Don’t get it twisted – Mountain View Cemetery is NOT just another cemetery. To make an assumption like that would be a tragic mistake.
I have a sneaking suspicion that you love to travel. And you LOVE to read about hidden gems to visit in each of your travel destinations.
You want to make sure you see the cornerstone tourist sites, sure, but you’re WAY more excited to sniff out the less well-documented places. The local intel.
The places where locals go that won’t be stuffed full of awkward, oblivious tourists, but are just as much “can’t miss” places as the ones in Lonely Planet books.
The places you wouldn’t know about unless you asked someone local. The ones that, once visited, make you simultaneously want to tell everyone you know about because they’re amazing and tell NO ONE EVER so the place doesn’t get discovered and ruined.
These are the places you covet.
And if you’re looking for one such place in Oakland, I’m here to tell you that the #1 place to go that fits this description is Mountain View Cemetery.
Now, I know for some people, that’s gonna seem weird.
If you’re the type of person who doesn’t typically think of a picnic in a cemetery as a lovely way to spend your Saturday, Mountain View Cemetery is just the place to change your mind.
Why You Should Visit Mountain View Cemetery
You may already be excited about visiting the cemetery because you’re the sort of person who’s into that kind of thing (like me). But if you need a little more convincing, I’m prepared to make a case.
1. It’s beautiful and it was designed to be a place to chillax.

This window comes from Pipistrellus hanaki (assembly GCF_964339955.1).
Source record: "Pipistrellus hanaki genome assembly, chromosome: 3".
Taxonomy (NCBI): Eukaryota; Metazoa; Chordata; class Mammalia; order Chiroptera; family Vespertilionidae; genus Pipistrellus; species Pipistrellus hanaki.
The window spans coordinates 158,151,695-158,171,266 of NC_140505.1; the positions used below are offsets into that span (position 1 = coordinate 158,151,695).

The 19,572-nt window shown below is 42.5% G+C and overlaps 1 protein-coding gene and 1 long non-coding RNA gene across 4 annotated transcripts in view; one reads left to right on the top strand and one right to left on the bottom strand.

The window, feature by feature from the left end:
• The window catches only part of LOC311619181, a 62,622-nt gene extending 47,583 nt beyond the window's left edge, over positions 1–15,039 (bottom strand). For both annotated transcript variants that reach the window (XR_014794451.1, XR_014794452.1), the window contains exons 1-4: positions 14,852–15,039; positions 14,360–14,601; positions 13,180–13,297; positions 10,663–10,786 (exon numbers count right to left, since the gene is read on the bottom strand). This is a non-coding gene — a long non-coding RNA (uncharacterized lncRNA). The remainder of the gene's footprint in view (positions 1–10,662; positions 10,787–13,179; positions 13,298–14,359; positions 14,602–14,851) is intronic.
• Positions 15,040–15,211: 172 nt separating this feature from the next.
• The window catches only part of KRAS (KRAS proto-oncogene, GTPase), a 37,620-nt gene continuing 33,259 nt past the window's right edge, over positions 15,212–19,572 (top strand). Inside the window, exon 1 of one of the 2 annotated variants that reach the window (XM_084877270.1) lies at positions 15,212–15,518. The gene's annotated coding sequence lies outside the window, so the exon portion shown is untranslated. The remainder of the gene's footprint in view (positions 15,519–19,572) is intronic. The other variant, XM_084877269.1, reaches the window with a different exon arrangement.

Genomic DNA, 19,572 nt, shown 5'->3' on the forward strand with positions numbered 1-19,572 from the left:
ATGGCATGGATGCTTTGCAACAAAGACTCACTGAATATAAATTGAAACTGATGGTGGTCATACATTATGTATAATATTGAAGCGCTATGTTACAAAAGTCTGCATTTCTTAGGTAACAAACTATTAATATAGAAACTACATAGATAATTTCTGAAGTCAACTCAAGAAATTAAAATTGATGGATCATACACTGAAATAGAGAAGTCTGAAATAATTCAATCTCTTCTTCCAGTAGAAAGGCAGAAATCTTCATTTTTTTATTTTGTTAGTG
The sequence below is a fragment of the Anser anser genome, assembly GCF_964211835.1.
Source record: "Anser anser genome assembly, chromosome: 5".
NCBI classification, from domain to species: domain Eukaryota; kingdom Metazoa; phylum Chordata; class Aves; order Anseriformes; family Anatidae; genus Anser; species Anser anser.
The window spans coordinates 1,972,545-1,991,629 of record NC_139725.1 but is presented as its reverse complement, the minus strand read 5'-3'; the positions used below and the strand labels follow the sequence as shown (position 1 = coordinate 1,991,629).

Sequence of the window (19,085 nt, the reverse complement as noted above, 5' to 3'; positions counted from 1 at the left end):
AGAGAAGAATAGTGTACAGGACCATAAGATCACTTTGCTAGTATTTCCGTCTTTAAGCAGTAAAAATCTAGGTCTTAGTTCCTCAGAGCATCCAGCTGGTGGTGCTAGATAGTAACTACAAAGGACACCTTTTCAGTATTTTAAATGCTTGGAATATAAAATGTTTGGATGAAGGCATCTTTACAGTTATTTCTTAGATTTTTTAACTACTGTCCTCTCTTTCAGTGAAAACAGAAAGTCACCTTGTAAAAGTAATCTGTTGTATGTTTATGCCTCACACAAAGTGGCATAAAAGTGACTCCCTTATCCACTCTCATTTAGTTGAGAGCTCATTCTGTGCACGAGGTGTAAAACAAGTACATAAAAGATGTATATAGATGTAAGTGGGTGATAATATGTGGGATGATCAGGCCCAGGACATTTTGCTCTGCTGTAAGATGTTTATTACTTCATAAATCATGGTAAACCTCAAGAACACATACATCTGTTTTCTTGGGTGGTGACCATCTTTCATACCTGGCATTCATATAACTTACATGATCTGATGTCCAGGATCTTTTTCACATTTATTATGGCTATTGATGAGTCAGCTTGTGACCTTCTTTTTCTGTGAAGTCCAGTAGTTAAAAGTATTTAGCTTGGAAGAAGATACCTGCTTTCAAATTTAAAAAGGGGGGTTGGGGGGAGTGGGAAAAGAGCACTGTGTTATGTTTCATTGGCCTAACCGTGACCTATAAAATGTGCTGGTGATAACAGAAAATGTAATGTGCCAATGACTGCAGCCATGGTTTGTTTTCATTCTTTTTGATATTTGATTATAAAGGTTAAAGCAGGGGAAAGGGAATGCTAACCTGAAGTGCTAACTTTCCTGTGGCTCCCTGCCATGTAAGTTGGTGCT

Located in the heart of sunny Oakland, California, Mountain View is a gorgeous, 223-acre, labyrinthine cemetery that feels a lot like a park. Mountain View was designed in 1863 by Frederick Law Olmstead, and he intended for the cemetery to be used that way, to be lived in and enjoyed.
And so many decades later, a hearty handful of Oakland residents are fulfilling that wish.
On any given day, people can be seen on picnic blankets devouring bread or books, jogging up and down the hilly terrain, or going for evening walks with their dogs and babies
It’s perfect for so many leisure activities, from just taking a walk, having a picnic, laying in the grass and reading a book or doing some writing, playing your guitar (or instrument of choice – maybe the accordion is your thing), or even watching a movie.
When I got my wisdom teeth removed last year, my sweet boyfriend carted my drugged-up ass around. He picked up my pain medication. He took me to get a smoothie because I wasn’t able to eat. And then we went to Mountain View Cemetery, where we got some fresh air and sunshine and watched the classic horror film Invasion of the Body Snatchers.